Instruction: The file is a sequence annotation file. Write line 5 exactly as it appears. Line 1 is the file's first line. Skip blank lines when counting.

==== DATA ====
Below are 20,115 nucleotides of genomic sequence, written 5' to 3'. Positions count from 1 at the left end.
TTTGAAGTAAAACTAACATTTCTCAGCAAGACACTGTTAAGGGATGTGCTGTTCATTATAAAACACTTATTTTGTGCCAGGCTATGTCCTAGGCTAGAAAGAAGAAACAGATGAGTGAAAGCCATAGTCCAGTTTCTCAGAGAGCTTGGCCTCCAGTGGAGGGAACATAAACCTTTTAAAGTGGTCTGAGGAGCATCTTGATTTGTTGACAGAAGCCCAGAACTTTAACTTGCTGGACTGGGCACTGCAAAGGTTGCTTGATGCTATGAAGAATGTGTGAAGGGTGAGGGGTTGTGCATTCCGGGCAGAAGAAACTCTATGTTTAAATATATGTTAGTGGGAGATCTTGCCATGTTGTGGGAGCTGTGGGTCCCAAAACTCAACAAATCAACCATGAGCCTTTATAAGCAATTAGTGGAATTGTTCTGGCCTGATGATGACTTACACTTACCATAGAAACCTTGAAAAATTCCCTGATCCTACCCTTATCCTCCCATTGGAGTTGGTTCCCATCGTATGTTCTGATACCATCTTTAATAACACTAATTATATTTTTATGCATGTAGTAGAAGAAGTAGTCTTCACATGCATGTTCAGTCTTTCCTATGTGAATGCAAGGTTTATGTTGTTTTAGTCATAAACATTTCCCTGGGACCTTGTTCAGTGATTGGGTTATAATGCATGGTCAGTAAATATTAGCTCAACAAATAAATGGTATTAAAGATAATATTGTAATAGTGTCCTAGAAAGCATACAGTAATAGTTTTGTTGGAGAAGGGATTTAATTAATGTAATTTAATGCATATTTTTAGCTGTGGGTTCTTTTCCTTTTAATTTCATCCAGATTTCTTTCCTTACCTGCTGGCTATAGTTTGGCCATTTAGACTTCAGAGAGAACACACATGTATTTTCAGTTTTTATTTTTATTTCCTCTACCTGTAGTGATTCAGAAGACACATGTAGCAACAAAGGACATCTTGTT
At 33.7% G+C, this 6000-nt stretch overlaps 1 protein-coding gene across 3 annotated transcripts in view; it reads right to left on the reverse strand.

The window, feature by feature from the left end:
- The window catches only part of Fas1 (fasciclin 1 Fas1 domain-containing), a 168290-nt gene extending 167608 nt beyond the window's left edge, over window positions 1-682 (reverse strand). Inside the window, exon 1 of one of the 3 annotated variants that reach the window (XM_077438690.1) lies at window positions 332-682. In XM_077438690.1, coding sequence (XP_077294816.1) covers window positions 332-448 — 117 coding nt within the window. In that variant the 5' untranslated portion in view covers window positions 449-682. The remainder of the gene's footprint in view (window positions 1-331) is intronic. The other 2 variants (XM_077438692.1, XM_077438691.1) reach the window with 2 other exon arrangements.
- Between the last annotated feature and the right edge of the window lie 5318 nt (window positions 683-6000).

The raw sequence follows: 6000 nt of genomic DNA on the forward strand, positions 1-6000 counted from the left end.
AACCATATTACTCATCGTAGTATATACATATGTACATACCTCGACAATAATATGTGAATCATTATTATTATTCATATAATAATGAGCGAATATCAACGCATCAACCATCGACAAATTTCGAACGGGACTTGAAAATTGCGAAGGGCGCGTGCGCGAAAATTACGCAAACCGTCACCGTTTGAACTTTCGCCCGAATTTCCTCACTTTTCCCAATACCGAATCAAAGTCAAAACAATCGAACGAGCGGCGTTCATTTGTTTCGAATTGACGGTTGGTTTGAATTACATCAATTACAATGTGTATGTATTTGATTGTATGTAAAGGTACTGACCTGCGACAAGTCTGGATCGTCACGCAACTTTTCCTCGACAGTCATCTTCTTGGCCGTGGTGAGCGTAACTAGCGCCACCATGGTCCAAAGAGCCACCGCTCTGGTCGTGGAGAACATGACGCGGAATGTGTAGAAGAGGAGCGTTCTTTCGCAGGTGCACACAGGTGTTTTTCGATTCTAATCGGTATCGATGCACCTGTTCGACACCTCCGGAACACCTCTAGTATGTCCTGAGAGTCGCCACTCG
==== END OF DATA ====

- The window catches only part of Fas1 (fasciclin 1 Fas1 domain-containing), a 168290-nt gene extending 167608 nt beyond the window's left edge, over window positions 1-682 (reverse strand). Inside the window, exon 1 of one of the 3 annotated variants that reach the window (XM_077438690.1) lies at window positions 332-682. In XM_077438690.1, coding sequence (XP_077294816.1) covers window positions 332-448 — 117 coding nt within the window. In that variant the 5' untranslated portion in view covers window positions 449-682. The remainder of the gene's footprint in view (window positions 1-331) is intronic. The other 2 variants (XM_077438692.1, XM_077438691.1) reach the window with 2 other exon arrangements.